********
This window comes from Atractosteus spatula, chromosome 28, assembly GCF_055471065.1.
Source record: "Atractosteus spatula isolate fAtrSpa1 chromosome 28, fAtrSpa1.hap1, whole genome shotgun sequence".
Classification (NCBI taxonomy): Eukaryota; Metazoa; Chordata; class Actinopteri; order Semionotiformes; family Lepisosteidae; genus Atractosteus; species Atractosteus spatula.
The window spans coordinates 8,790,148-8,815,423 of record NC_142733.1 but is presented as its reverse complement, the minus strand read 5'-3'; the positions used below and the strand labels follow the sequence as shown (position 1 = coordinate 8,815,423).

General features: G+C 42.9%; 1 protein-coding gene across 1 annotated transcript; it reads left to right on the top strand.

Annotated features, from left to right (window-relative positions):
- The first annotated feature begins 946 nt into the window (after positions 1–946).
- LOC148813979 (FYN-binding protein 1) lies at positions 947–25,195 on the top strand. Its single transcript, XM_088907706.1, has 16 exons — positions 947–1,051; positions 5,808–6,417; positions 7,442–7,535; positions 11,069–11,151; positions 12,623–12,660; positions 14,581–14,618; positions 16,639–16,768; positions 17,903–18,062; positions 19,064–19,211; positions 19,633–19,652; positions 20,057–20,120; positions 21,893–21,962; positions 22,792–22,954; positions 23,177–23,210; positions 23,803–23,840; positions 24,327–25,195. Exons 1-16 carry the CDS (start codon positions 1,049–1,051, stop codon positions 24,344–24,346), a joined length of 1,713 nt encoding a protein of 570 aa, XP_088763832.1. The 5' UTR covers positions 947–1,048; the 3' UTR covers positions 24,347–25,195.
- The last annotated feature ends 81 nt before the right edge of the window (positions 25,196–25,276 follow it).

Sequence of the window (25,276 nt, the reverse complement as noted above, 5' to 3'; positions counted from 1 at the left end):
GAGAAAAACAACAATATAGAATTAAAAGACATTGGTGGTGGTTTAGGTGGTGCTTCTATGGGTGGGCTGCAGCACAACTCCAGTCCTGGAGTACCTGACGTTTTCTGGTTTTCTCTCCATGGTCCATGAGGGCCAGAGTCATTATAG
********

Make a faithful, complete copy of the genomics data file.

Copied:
This window comes from Atractosteus spatula, chromosome 28, assembly GCF_055471065.1.
Source record: "Atractosteus spatula isolate fAtrSpa1 chromosome 28, fAtrSpa1.hap1, whole genome shotgun sequence".
Classification (NCBI taxonomy): Eukaryota; Metazoa; Chordata; class Actinopteri; order Semionotiformes; family Lepisosteidae; genus Atractosteus; species Atractosteus spatula.
The window spans coordinates 8,790,148-8,815,423 of record NC_142733.1 but is presented as its reverse complement, the minus strand read 5'-3'; the positions used below and the strand labels follow the sequence as shown (position 1 = coordinate 8,815,423).

General features: G+C 42.9%; 1 protein-coding gene across 1 annotated transcript; it reads left to right on the top strand.

Annotated features, from left to right (window-relative positions):
- The first annotated feature begins 946 nt into the window (after positions 1–946).
- LOC148813979 (FYN-binding protein 1) lies at positions 947–25,195 on the top strand. Its single transcript, XM_088907706.1, has 16 exons — positions 947–1,051; positions 5,808–6,417; positions 7,442–7,535; positions 11,069–11,151; positions 12,623–12,660; positions 14,581–14,618; positions 16,639–16,768; positions 17,903–18,062; positions 19,064–19,211; positions 19,633–19,652; positions 20,057–20,120; positions 21,893–21,962; positions 22,792–22,954; positions 23,177–23,210; positions 23,803–23,840; positions 24,327–25,195. Exons 1-16 carry the CDS (start codon positions 1,049–1,051, stop codon positions 24,344–24,346), a joined length of 1,713 nt encoding a protein of 570 aa, XP_088763832.1. The 5' UTR covers positions 947–1,048; the 3' UTR covers positions 24,347–25,195.
- The last annotated feature ends 81 nt before the right edge of the window (positions 25,196–25,276 follow it).

Sequence of the window (25,276 nt, the reverse complement as noted above, 5' to 3'; positions counted from 1 at the left end):
GAGAAAAACAACAATATAGAATTAAAAGACATTGGTGGTGGTTTAGGTGGTGCTTCTATGGGTGGGCTGCAGCACAACTCCAGTCCTGGAGTACCTGACGTTTTCTGGTTTTCTCTCCATGGTCCATGAGGGCCAGAGTCATTATAG